August 21, 2005


One Simple Rate: A flat tax would unleash a stupendous economic boom. (STEVE FORBES, August 21, 2005, Opinion Journal)

My flat tax plan has one simple rate, on the federal level: 17% on personal income and 17% on corporate profits. There would be generous exemptions for individuals: $13,200 for each adult; $4,000 for each child or dependent, and a refundable tax credit of $1,000 per child 16 or younger. A family of four would pay no federal income tax on its first $46,165 of income. Exemptions for a family of six--mom, dad, four kids--would be $65,930. No anti-risk-taking capital gains levy; the capital gains tax would go to zero. The abusive Alternative Minimum (really maximum) Tax would be abolished. No more death tax: You'd leave the world unmolested by the IRS. No taxation without respiration!

Corporate profits would be taxed at a rate of 17%. Companies could expense all investments at once: no more depreciation schedules. If these instant write-offs produce a loss, that could be carried forward to use against future profits for as many years as necessary to use it up. And businesses would be taxed only on income made in the U.S.

The economic boom the flat tax would unleash would be stupendous, ushering in a long-term, noninflationary expansion of historic proportions. The current expansion would pale in comparison. Once again, we would be the clear global leader in high-tech and medical innovations--unlike today, when our lead, thanks in no small part to the tax code, is now under increasing assault.

How would a flat tax do this? What so many "experts" can't grasp is that taxes are not only a means of raising revenue for governments but also a price and a burden. The tax you pay on income is the price you pay for working; the tax on profits is the price you pay for being successful, and the levy on capital gains is the price you pay for taking risks that work out. When you lower the price of good things, such as productive work, success and risk taking, you get more of them. The flat tax does that dramatically.

If Mr. Forbes wants his proposal to be taken up he should win the soon to be open NJ Senate seat and introduce a bill in Washington.

Posted by Orrin Judd at August 21, 2005 9:21 PM

Mr. Forbes suffers from a charisma deficit.

Posted by: erp at August 21, 2005 9:54 PM

I like him - he's just not an inspiring speaker.

The capital gains tax should be 17%, as well, or people like myself will drive a truck through that loophole.

Actually, 12% should do it, since it's cheaper and easier to just do what they want you to do.

Posted by: Michael Herdegen at August 21, 2005 10:11 PM

I wish him luck, but I suspect the home mortgage deduction will be impossible to get rid of.

Posted by: PapayaSF at August 21, 2005 11:28 PM

What bothers me most about any flat tax is its similarty to the VAT taxes so popular in Europe. Once we let the government tax individuals at a flat rate they will want still more money and the VAT tax is allegedly painless and is sure to unleash an EU type of government. I also agree that elimination of the mortgage deduction is DOA. For those of you unfamiliar with the Value Added Tax system, each product is taxed just a little bit as it goes down the line to final consumer: the farmet is taxed for the cherry, the company loading the cherry on the truck is taxed, the truck driving the cherry to the rail head is taxed, the railroad is taxed, the people who offload the cherry from the train is taxed and so on. And you never feel it. The Flat Tax is the opiate of the middle class, something to put us to sleep while government goes just a little further day by day.....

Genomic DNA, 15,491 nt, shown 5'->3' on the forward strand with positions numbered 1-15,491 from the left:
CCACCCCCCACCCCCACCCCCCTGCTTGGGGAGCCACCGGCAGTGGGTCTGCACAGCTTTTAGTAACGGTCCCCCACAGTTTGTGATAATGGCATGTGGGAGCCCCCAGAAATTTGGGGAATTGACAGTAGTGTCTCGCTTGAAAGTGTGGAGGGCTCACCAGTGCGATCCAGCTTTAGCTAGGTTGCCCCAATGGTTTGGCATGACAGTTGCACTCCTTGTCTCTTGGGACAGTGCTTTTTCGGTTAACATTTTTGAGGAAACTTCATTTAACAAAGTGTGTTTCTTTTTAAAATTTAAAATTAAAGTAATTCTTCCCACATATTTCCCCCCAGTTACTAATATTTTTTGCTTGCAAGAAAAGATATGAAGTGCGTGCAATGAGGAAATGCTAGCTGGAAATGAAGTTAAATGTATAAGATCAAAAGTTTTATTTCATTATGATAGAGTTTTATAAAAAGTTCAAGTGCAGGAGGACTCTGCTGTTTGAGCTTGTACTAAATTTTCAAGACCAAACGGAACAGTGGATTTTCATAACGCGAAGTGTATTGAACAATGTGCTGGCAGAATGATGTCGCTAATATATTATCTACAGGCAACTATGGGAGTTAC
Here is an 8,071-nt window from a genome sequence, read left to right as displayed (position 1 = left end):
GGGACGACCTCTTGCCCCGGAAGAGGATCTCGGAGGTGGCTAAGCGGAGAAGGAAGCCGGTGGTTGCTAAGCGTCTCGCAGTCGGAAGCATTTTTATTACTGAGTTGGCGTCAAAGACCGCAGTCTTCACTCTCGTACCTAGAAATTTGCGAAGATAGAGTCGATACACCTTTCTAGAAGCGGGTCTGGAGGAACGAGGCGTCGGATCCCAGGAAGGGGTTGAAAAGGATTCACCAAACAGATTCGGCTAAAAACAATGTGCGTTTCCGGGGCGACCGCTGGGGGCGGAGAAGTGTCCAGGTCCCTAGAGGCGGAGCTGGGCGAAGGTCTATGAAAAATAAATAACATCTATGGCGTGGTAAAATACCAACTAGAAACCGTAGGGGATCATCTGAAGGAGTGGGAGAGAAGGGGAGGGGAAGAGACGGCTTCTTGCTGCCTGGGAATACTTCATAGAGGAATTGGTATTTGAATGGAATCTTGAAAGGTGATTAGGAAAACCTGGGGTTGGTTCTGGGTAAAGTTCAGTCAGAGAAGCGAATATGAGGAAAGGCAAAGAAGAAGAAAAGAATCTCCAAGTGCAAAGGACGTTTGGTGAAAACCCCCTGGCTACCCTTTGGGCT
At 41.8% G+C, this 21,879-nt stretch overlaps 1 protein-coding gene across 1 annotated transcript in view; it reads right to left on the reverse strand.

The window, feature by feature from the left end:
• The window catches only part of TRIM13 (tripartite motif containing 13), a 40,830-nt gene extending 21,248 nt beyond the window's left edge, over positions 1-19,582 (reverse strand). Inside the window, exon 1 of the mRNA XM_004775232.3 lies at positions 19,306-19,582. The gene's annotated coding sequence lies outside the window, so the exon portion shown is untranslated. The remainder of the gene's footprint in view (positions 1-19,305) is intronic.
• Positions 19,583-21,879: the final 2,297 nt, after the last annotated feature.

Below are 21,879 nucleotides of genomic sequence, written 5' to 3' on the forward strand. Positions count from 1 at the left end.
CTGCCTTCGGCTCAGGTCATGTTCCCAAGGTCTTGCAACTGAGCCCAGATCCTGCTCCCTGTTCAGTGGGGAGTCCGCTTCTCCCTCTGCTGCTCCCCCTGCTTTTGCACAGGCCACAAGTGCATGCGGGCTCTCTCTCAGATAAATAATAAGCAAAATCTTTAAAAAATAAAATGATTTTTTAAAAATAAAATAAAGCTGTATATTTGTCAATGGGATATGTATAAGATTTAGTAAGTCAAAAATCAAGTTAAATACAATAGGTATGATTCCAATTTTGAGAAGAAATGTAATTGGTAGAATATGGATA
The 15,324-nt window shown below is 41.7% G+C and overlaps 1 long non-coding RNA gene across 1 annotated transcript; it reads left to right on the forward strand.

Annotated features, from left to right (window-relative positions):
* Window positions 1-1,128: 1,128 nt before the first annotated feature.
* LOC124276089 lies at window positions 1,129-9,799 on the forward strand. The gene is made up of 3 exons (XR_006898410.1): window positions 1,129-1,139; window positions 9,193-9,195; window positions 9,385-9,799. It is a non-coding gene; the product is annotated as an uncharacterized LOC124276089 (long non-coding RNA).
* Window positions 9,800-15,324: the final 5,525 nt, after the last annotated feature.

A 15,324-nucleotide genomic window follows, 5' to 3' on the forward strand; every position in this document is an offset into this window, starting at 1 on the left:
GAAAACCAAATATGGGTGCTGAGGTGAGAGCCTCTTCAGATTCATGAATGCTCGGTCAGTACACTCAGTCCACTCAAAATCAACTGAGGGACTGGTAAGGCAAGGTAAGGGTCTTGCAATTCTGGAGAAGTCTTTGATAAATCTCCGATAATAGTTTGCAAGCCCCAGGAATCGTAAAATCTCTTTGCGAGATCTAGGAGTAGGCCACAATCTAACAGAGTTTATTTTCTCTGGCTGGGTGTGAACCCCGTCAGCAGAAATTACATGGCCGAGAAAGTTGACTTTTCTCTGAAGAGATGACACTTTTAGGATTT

Posted by: Howard Veit at August 22, 2005 12:46 AM

A VAT would be preferable because it's a consumption tax.

Posted by: oj at August 22, 2005 8:49 AM

The rate could be reduced simply by adding Capital gains, interest, & rental income to the mix.

It is absurd to argue that these items have "already been taxed".

The Achilles heel of this plan has always been the exemption of investment income. It strikes too many reasonable people as hopelessly slanted toward the so-called "rich."

Tax every dime of income and you can drop the rate to 10 or 12 percent. Of course, we should retroactively index capital gains to inflation, which would be huge tax cut for investors.

Posted by: Bruno at August 22, 2005 10:39 AM

Everytime I hear this proposal (or others like it), a big selling point is that "the poor" don't pay anything. Forgive me, but that is just a narcotic. A simplified 'flat' tax, where the "poor" pay a small amount (say 5%), would be much better.

Even the "poor" in the US live better than the middle-class in almost every other part of the world (outside of Scandanavia, Singapore, and a few other places). I think it is a big mistake to forego taxation at the lower income levels just to gussy up some new idea. One of the big problems with taxation today is that the media and the left keep lying about who pays what - let's make it nice and simple and have everyone pay something. 4-5% for the lowest incomes, 7-9% for the middle range, and 18% for the upper range.

Posted by: jim hamlen at August 22, 2005 10:39 AM

Tax reform that eliminates the IRS is a sure winner for a political campaign - Forbes couldn't do it because he is such a dork - if an attractive and well spoken candidate would take it up it would do quite well. And Jim, just resign yourself to knowing that those who make under 20k will always pay little or no taxes - its a third rail in American politics.

Posted by: Shelton at August 22, 2005 12:01 PM